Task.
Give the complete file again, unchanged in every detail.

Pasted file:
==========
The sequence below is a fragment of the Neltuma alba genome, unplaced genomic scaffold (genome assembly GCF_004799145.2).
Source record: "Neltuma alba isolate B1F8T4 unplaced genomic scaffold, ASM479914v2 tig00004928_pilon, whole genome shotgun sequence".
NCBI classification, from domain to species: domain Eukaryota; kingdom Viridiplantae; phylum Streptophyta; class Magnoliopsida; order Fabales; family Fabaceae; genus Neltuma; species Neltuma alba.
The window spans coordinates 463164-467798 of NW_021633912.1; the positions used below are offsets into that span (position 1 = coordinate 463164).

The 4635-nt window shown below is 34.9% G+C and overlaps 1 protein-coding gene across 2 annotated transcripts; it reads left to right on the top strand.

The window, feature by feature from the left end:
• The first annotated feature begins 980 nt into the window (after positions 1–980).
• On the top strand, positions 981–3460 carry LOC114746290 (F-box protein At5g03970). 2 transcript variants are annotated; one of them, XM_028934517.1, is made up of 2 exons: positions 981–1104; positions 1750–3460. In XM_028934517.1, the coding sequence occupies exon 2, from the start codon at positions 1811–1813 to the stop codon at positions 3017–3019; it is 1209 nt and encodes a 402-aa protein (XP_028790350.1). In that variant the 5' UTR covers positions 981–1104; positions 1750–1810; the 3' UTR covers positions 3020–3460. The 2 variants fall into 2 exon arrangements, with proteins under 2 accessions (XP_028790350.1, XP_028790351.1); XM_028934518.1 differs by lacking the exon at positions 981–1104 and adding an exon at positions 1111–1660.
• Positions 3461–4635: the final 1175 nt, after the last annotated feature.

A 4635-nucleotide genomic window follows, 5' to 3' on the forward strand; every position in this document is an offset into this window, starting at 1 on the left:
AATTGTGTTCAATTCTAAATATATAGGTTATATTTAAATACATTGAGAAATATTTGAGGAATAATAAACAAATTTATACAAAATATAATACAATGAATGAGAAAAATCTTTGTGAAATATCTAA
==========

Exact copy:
The sequence below is a fragment of the Neltuma alba genome, unplaced genomic scaffold (genome assembly GCF_004799145.2).
Source record: "Neltuma alba isolate B1F8T4 unplaced genomic scaffold, ASM479914v2 tig00004928_pilon, whole genome shotgun sequence".
NCBI classification, from domain to species: domain Eukaryota; kingdom Viridiplantae; phylum Streptophyta; class Magnoliopsida; order Fabales; family Fabaceae; genus Neltuma; species Neltuma alba.
The window spans coordinates 463164-467798 of NW_021633912.1; the positions used below are offsets into that span (position 1 = coordinate 463164).

The 4635-nt window shown below is 34.9% G+C and overlaps 1 protein-coding gene across 2 annotated transcripts; it reads left to right on the top strand.

The window, feature by feature from the left end:
• The first annotated feature begins 980 nt into the window (after positions 1–980).
• On the top strand, positions 981–3460 carry LOC114746290 (F-box protein At5g03970). 2 transcript variants are annotated; one of them, XM_028934517.1, is made up of 2 exons: positions 981–1104; positions 1750–3460. In XM_028934517.1, the coding sequence occupies exon 2, from the start codon at positions 1811–1813 to the stop codon at positions 3017–3019; it is 1209 nt and encodes a 402-aa protein (XP_028790350.1). In that variant the 5' UTR covers positions 981–1104; positions 1750–1810; the 3' UTR covers positions 3020–3460. The 2 variants fall into 2 exon arrangements, with proteins under 2 accessions (XP_028790350.1, XP_028790351.1); XM_028934518.1 differs by lacking the exon at positions 981–1104 and adding an exon at positions 1111–1660.
• Positions 3461–4635: the final 1175 nt, after the last annotated feature.

A 4635-nucleotide genomic window follows, 5' to 3' on the forward strand; every position in this document is an offset into this window, starting at 1 on the left:
AATTGTGTTCAATTCTAAATATATAGGTTATATTTAAATACATTGAGAAATATTTGAGGAATAATAAACAAATTTATACAAAATATAATACAATGAATGAGAAAAATCTTTGTGAAATATCTAA